I just got back from “An Event Apart” in Atlanta. This is the second AEA that I’ve attended, the first being in New Orleans several years ago. If you’ve never attended An Event Apart, it’s a truly inspirational conference. Creatively merging design, development, and mixing them all in a tall glass of web standards, it’s really the one other conference, besides Adobe Max, that I feel is a legitimate, “must-attend” learning experience. It’s not for the feint of heart however, it’s a lot of information over a small amount of time. You’re exposed to an eclectic mix of speakers and topics ranging from high level design discussions to low level, technically challenging sessions like the nuts and bolts of CSS, or technical executions of cutting edge HTML5 solutions. It’s not like MAX, where you’re moving from venue to venue over the course of a couple of days, interspersed with keynotes and scoping the sponsor pavilions. You’re essentially in the same place for two straight days (three if, like us, you attended the additional “A Day Apart” session on devoted solely to “Content Strategy”).
Spending two days in the same room can sometimes try even the most patient observer, but the topics breeze by and the challenge instead becomes, “how do I make sure I’m taking this all in?”. Luckily, the brilliant guys and gals at AEA make the presentation slides available to attendees, and armed with an iPad, I quickly discovered the best way to keep up. Each day, before that day’s sessions, I would download all the presentations to my iPad and set it up at my spot, allowing me to keep up with the talking points on a provided pad of paper. Yep, good ol’ pen and paper worked better than anything I could come up with, and leaving my laptop up in the hotel room enabled me to really concentrate on what was being presented.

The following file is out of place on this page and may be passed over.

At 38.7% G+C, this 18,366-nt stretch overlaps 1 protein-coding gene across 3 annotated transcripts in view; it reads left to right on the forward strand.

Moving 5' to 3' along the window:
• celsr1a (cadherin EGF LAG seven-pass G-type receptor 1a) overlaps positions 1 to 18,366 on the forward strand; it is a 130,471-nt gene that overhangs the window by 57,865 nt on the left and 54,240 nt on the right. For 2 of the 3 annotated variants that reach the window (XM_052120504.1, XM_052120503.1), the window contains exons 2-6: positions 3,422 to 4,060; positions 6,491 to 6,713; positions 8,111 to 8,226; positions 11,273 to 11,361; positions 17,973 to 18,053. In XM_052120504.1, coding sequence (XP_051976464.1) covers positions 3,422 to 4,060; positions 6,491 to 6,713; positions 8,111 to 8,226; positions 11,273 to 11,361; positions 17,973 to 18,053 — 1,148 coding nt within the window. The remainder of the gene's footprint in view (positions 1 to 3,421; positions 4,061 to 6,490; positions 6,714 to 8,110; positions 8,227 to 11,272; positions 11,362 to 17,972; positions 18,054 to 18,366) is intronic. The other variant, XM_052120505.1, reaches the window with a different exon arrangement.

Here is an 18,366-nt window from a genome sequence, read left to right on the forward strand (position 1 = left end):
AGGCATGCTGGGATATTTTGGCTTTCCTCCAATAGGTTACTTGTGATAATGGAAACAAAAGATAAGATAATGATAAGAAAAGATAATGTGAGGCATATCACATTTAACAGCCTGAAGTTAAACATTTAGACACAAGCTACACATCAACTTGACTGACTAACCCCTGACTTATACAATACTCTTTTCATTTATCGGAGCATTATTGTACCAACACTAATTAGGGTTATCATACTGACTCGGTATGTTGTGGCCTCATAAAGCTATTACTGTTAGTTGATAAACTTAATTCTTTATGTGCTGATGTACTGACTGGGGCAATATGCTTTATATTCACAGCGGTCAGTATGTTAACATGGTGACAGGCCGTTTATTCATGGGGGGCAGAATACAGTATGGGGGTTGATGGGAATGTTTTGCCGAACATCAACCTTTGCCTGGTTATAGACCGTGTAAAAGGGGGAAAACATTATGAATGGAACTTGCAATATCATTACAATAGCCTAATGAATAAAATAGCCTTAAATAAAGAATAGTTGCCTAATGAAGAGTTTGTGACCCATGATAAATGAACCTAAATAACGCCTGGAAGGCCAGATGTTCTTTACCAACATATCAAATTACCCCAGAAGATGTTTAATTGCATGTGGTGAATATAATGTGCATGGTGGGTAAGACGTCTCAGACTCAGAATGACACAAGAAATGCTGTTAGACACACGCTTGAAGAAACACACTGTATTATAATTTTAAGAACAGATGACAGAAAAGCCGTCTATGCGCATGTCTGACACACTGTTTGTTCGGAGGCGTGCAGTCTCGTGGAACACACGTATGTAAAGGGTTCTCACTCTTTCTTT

In fact, this worked so well I think I’m just gonna plan on attending future conferences armed with a moleskine and a pencil.
All in all a pretty fun little experience. I didn’t play with the capture/record feature, but reading about others experience with it makes me wanna fire it up. I definitely think it’s a cool tool with a LOT of potential, and an especially polished “version 1.02”. I suspect it’s exactly what Adobe’s going to release as “Project Edge” though, so it won’t be long before some heavyweight competition moves into that same visual design/development territory. Just between you and me, my money’s on Adobe. Speaking of… I did notice that there’s a nifty little “Dreamweaver Preview” button in Hype. Combined with Dreamweaver’s live view, it makes for a nice little round trip workflow. Props to the Hype guys and gals for that little nugget.
So it’s like I said. It’s a great start. Fun little program for a nice opportunity to do some visual design without writing code. I’ll play with it more and maybe dump some examples here. I’m not exactly sure I’d use it for production work just yet… well, maybe for something quick and dirty…
I don’t think I’m going to use the word, “mobile” anymore.
I just don’t think it’s an accurate description of what’s going on. Laptops are mobile. So are tablets. Phones are inherently mobile. It just seems that mobile is redundant at this point, and it doesn’t seem an appropriate portrayal of all of this.
I think it’s better if we all just agree to use the phrase, “device development”. That’s what we’re talking about, right? We’re talking about Galaxy Tabs, Blackberry Playbooks, iPads, Xooms, GoogleTVs, a host of smartphones… the only constants seem to be, A) they have screens, B) they have browsers, and C) they have network connections. They all seems to implement some kind of “App Store”, but the implementations vary. Native Apps seem like a perilous journey, as you’re hitching your horse to a chosen cart. Granted if it’s an Apple cart, your chances seem pretty safe, but what about the rest of the world? Are you comfortable making that choice for a client? Or worse, are you comfortable selling a client on a “multiple native app strategy”?